We are thankful because it shows that it’s a collective effort that led to the demise of Yahya Jammeh. For us we played a little part and it was important at the end.


And now that the ‘Gambia Has Decided’ movement has become a household name in the country. You must feel proud?
I think we are very proud of the fact that a movement that started in my living-room today is recognised internationally. I was surprised when I came back from Senegal, every corner I would see ‘Gambia Has Decided’. It even created some sort of an economy. We always have a feeling it was going to be successful but not this much. It shows that if you have the right minds together and you have the right timing and launch your campaign… it was a well thought-out campaign.

A lot of strategy was involved in it. We started by coming up with the right #tag ‘Gambia Has Decided’ and then also ensuring that we had massive presence in the Internet. When we attacked the Internet, nobody knew who was behind the movement.

People started changing their ‘DPs’, twitter, WhatsApp, and Facebook with this simple logo ‘#Gambia has Decided’. We gave it out to everybody to own. Our model is not to own Gambia Has Decided, we just said, ‘take it as yours because we all decided.’ So that has been our model and that is why for example everybody is printing T-shirts and we are very happy about it and proud that everybody owns it. That is our model.

And that is why it has been a success because Gambia belongs to all of us. We cannot even take credit for this because without the people we would never have succeeded. It was all over; on billboards, T-shirts, Internet, stickers and posters. In combination, anywhere you go you see ‘Gambia Has Decided’ in multi-channels. We have people in our team who are actually experts in branding, so that has been very helpful. We have computer experts, economists, financial analysts. We have a good team of young Gambians who have diverse expertise and launched a very successful campaign.


Mr Taal the reason you and your followers initiate this movement was to restore democracy in The Gambia. Now that the will of the people has been adhered to, what’s next for Gambia Has Decided?
I would like to make it clear; ‘Gambia Has decided’ came out to help restore democracy. Now that we have restored democracy we have to maintain and build an inclusive democracy and we are going to be very active in that process, for sure. We are going to be very active in ensuring that a democratic culture is fostered in The Gambia.

A democracy that respects the rule of law and that the populace is educate enough to know the meaning of participating as citizens in nation-building. So we are going to play a very critical part in this role. I would emphasise, we are non-partisan group.

We are not affiliated to any political party, but would like to play a role in ensuring that the level-playing field is fair and so that the best people will get into politics. So that also, politicians would communicate their policies to the electorate who can choose their leadership based on issues, not on tribe or on other affiliates or on interest. We want to change the narrative. We want to create a new political culture, a political class that is connected to the people, so that people can choose their leaders.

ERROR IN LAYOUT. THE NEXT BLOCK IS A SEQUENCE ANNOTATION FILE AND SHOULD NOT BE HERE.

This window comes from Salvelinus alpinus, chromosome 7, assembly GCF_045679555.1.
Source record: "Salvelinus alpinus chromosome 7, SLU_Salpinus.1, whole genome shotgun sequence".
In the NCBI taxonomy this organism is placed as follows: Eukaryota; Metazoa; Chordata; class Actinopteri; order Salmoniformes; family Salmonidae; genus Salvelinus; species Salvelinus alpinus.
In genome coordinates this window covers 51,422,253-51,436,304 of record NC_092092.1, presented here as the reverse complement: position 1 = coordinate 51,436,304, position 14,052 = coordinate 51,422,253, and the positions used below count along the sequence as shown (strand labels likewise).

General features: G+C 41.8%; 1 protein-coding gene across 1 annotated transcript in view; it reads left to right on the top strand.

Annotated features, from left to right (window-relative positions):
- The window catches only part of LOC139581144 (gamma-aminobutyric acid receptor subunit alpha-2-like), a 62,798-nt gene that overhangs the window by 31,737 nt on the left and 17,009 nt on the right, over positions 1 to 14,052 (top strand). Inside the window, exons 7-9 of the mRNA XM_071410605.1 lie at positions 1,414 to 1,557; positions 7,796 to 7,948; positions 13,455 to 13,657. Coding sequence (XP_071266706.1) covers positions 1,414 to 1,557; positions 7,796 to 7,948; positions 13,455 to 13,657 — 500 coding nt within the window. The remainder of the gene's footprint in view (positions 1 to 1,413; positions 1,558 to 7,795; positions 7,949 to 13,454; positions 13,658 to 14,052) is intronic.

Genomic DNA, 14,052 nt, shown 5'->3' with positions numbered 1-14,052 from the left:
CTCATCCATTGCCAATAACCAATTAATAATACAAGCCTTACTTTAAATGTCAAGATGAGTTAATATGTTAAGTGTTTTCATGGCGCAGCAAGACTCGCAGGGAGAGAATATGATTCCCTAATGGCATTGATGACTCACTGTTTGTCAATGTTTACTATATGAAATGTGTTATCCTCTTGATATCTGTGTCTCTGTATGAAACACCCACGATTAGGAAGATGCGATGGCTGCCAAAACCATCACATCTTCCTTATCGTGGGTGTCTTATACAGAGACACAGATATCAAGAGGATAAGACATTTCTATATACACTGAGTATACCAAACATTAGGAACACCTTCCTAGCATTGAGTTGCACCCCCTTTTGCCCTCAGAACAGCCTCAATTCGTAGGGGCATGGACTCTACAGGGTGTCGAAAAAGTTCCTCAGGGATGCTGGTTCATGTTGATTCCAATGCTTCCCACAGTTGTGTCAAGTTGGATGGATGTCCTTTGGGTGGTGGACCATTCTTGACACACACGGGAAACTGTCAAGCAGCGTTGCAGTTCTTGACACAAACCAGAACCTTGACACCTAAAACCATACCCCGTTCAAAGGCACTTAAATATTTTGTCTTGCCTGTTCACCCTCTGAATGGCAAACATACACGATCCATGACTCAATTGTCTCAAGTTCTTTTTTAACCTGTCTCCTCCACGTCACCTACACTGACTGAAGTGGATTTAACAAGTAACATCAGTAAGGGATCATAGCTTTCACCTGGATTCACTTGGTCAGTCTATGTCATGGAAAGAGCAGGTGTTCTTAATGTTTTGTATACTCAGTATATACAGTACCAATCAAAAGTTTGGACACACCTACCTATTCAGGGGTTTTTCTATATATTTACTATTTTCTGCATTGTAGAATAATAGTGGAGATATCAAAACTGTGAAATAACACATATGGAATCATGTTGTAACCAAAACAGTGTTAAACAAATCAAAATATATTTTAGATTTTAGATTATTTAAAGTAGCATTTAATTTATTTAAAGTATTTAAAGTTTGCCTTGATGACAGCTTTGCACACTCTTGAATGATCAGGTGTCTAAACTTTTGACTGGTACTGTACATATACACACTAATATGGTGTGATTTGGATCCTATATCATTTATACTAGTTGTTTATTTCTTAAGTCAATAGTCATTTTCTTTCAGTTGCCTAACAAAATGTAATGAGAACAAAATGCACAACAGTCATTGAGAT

We also think the youth should play a more important role in politics. It is not only a question of creating the menu and giving them to eat, they have to be part of the process of actually making the menu. The youths are 60 percent of the population and basically are very instrumental in ensuring anybody is elected. So it’s very important they also participate in politics and know their rights, which comes with responsibility.


As a lawyer, how would you describe the justice system of The Gambia under Jammeh and how is it going to be any different from this current administration?
I think there was no rule of law. The judiciary was not independent. There were a lot of executive interferences. Lawyers could not really do their jobs without fear or favour. Judges were not independent in many respects.

And whenever the state has an interest in a case it’s very difficult to get justice. Really, there was a total breakdown of the rule of law. This was a time when the President will make pronouncements to the effect he doesn’t respect what the courts have decided.

So really, as far as I am concerned there was no rule of law in the Gambia. We didn’t have an independent Chief Justice. We had a Chief Justice who was very partisan. That has not helped in building a credible independent justice system.


And now?
Now I believe we have a very competent Gambian with great abilities and this guy will be the pride of all Gambians. And I believe he has all it takes to ensure we build a world class judicial system that is independent and manned by professional judges.
We also have a very dynamic Attorney General Aboubacar Tambadou who has been a dedicated activist and, has been fighting for justice. I believe he will ensure that the rule of law is obtained in the Gambia. As Attorney General I believe he will advise the government to act in accordance with the constitution at all times. I have no doubt about that.

So I think with the combination of having an independent-minded Attorney General and an independent-minded professional, experienced Chief Justice, I believe our justice system will be fixed. And I think the Bar will also play its part to ensure justice is fair an accessible.


There are widespread demands for the former Gambian eccentric ruler Yahya Jammeh to be brought to book to face alleged human rights and other monstrous crimes he may or may not have committed during his stay in power. Do you share that perspective?
There is no doubt about that. I don’t want to waste my energy talking about the former leader, but I think he has not done justice to the name of Gambia. I think he should be brought to book to account for his heinous crimes.

And I think we have a good job trying to show the world that his behavior is not what represents Gambia. I think that is a very dark era of our history Gambia should put behind and I think he should be held accountable for all his done to Gambia, criminal and also financially.

Thank you for having The Standard Mr Taal.
You are most welcome.
You are most welcome.